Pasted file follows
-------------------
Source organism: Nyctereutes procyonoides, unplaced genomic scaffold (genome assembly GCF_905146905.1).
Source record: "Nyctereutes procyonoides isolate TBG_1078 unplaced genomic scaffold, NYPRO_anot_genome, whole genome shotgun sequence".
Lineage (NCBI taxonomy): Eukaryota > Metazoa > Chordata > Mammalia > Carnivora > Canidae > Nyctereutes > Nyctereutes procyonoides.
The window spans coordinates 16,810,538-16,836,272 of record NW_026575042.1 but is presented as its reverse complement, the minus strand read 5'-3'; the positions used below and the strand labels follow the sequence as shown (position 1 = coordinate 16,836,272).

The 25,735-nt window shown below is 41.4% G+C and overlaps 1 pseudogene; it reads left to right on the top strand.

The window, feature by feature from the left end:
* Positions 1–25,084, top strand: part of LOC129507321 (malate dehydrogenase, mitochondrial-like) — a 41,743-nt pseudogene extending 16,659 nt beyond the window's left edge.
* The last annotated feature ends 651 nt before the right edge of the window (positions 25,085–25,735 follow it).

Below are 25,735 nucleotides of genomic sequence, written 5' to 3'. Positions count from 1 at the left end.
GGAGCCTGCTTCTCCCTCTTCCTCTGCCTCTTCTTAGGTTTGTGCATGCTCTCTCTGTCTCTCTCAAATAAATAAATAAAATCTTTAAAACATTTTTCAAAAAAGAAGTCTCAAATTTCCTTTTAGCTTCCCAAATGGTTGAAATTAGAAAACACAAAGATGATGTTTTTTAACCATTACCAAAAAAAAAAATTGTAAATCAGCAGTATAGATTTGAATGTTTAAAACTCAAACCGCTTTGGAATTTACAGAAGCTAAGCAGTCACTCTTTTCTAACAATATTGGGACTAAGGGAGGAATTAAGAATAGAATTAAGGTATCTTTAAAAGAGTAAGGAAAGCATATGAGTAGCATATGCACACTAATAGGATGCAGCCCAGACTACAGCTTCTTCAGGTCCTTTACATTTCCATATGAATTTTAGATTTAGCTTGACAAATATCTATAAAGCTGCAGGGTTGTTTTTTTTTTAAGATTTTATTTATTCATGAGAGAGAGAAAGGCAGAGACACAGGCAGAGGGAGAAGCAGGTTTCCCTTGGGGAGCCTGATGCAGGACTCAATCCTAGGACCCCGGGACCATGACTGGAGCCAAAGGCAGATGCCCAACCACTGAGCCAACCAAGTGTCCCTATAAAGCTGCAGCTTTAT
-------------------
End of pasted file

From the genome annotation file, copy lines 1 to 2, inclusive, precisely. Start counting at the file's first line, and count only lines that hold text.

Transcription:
Source organism: Nyctereutes procyonoides, unplaced genomic scaffold (genome assembly GCF_905146905.1).
Source record: "Nyctereutes procyonoides isolate TBG_1078 unplaced genomic scaffold, NYPRO_anot_genome, whole genome shotgun sequence".